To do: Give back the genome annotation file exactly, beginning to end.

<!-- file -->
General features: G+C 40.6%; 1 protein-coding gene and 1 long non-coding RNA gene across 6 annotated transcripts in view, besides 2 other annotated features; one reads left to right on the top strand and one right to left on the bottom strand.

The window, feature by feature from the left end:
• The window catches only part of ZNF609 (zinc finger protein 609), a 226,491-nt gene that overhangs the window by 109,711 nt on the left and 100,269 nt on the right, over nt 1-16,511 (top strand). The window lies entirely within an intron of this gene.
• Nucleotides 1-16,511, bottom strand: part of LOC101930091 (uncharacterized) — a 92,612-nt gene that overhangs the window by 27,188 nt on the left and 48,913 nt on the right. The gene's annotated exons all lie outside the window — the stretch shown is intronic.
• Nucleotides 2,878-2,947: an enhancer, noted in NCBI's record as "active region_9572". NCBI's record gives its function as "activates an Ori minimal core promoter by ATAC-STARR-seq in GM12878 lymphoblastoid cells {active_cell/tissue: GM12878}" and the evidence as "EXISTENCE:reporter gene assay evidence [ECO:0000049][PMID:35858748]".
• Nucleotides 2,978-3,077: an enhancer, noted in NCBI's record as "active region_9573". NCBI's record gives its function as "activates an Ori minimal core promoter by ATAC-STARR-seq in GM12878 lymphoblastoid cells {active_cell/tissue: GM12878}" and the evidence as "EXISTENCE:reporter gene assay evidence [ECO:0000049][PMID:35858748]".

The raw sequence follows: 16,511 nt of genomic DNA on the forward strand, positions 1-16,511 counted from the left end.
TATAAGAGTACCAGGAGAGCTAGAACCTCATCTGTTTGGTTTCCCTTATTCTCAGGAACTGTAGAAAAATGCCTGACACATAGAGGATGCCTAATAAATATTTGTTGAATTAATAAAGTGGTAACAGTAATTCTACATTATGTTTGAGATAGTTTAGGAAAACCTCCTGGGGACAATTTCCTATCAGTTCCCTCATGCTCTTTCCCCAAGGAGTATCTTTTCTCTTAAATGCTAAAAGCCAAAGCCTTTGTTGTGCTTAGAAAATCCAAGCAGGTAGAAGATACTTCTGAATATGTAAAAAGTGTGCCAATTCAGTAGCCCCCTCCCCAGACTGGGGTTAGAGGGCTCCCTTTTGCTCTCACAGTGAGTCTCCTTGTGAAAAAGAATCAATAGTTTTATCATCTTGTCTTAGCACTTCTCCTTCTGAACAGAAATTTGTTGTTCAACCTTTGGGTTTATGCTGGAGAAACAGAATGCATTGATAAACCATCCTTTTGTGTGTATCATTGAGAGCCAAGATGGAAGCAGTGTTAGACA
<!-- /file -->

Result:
General features: G+C 40.6%; 1 protein-coding gene and 1 long non-coding RNA gene across 6 annotated transcripts in view, besides 2 other annotated features; one reads left to right on the top strand and one right to left on the bottom strand.

The window, feature by feature from the left end:
• The window catches only part of ZNF609 (zinc finger protein 609), a 226,491-nt gene that overhangs the window by 109,711 nt on the left and 100,269 nt on the right, over nt 1-16,511 (top strand). The window lies entirely within an intron of this gene.
• Nucleotides 1-16,511, bottom strand: part of LOC101930091 (uncharacterized) — a 92,612-nt gene that overhangs the window by 27,188 nt on the left and 48,913 nt on the right. The gene's annotated exons all lie outside the window — the stretch shown is intronic.
• Nucleotides 2,878-2,947: an enhancer, noted in NCBI's record as "active region_9572". NCBI's record gives its function as "activates an Ori minimal core promoter by ATAC-STARR-seq in GM12878 lymphoblastoid cells {active_cell/tissue: GM12878}" and the evidence as "EXISTENCE:reporter gene assay evidence [ECO:0000049][PMID:35858748]".
• Nucleotides 2,978-3,077: an enhancer, noted in NCBI's record as "active region_9573". NCBI's record gives its function as "activates an Ori minimal core promoter by ATAC-STARR-seq in GM12878 lymphoblastoid cells {active_cell/tissue: GM12878}" and the evidence as "EXISTENCE:reporter gene assay evidence [ECO:0000049][PMID:35858748]".

The raw sequence follows: 16,511 nt of genomic DNA on the forward strand, positions 1-16,511 counted from the left end.
TATAAGAGTACCAGGAGAGCTAGAACCTCATCTGTTTGGTTTCCCTTATTCTCAGGAACTGTAGAAAAATGCCTGACACATAGAGGATGCCTAATAAATATTTGTTGAATTAATAAAGTGGTAACAGTAATTCTACATTATGTTTGAGATAGTTTAGGAAAACCTCCTGGGGACAATTTCCTATCAGTTCCCTCATGCTCTTTCCCCAAGGAGTATCTTTTCTCTTAAATGCTAAAAGCCAAAGCCTTTGTTGTGCTTAGAAAATCCAAGCAGGTAGAAGATACTTCTGAATATGTAAAAAGTGTGCCAATTCAGTAGCCCCCTCCCCAGACTGGGGTTAGAGGGCTCCCTTTTGCTCTCACAGTGAGTCTCCTTGTGAAAAAGAATCAATAGTTTTATCATCTTGTCTTAGCACTTCTCCTTCTGAACAGAAATTTGTTGTTCAACCTTTGGGTTTATGCTGGAGAAACAGAATGCATTGATAAACCATCCTTTTGTGTGTATCATTGAGAGCCAAGATGGAAGCAGTGTTAGACA